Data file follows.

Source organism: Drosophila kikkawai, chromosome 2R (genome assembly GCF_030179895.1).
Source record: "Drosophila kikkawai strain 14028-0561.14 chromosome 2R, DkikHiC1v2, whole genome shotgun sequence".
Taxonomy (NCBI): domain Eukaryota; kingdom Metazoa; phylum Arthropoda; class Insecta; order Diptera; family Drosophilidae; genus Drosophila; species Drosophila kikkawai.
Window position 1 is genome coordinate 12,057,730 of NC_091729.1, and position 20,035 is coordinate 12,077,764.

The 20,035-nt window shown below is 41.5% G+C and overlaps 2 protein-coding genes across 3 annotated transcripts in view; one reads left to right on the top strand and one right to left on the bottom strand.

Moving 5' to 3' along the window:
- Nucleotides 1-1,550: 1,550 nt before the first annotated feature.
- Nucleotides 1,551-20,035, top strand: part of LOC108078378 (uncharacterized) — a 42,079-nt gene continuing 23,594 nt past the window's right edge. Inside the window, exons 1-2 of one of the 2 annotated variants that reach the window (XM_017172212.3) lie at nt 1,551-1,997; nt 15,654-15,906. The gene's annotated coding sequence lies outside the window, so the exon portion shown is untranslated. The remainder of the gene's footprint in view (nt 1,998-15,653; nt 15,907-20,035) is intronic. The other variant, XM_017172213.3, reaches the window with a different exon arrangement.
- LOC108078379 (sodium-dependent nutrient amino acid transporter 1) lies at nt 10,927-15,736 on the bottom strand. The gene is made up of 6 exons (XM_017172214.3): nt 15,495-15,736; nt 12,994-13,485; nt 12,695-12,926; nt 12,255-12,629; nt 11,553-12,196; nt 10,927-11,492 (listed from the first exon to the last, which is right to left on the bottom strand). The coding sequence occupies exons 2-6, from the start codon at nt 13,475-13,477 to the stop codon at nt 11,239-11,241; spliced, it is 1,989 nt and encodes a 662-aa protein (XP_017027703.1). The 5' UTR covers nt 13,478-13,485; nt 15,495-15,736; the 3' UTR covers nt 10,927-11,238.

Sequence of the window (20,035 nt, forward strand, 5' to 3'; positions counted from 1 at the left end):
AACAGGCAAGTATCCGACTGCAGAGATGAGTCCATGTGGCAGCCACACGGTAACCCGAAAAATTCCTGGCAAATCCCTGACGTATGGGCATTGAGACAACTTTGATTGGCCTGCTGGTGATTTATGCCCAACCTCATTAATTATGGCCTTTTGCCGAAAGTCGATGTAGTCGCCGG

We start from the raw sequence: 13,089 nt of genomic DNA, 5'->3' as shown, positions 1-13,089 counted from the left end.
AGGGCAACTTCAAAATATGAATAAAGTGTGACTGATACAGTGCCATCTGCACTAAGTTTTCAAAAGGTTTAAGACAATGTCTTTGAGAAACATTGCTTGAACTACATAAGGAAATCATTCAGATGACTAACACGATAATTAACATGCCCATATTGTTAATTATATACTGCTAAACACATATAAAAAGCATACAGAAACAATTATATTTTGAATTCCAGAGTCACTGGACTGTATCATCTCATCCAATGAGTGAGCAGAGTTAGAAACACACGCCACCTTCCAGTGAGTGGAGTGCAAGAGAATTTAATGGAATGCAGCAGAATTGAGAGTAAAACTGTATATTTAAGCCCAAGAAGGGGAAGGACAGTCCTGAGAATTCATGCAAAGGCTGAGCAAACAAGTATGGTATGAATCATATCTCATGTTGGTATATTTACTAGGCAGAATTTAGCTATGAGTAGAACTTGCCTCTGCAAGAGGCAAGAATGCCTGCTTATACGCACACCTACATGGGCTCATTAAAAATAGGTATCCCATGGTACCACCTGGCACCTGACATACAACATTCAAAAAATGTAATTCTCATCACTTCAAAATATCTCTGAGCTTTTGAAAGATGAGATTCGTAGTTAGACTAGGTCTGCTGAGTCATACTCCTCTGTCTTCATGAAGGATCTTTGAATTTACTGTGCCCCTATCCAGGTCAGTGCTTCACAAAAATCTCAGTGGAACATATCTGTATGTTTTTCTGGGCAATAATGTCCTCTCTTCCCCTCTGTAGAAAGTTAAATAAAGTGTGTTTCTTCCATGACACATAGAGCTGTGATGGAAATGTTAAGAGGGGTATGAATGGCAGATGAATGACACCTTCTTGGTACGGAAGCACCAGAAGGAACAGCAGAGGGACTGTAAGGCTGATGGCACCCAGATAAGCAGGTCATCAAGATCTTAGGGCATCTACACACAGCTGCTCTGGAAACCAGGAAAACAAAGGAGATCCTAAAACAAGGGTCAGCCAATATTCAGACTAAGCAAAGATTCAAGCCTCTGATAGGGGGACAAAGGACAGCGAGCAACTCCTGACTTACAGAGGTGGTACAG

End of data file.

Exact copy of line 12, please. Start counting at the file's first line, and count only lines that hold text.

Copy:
We start from the raw sequence: 13,089 nt of genomic DNA, 5'->3' as shown, positions 1-13,089 counted from the left end.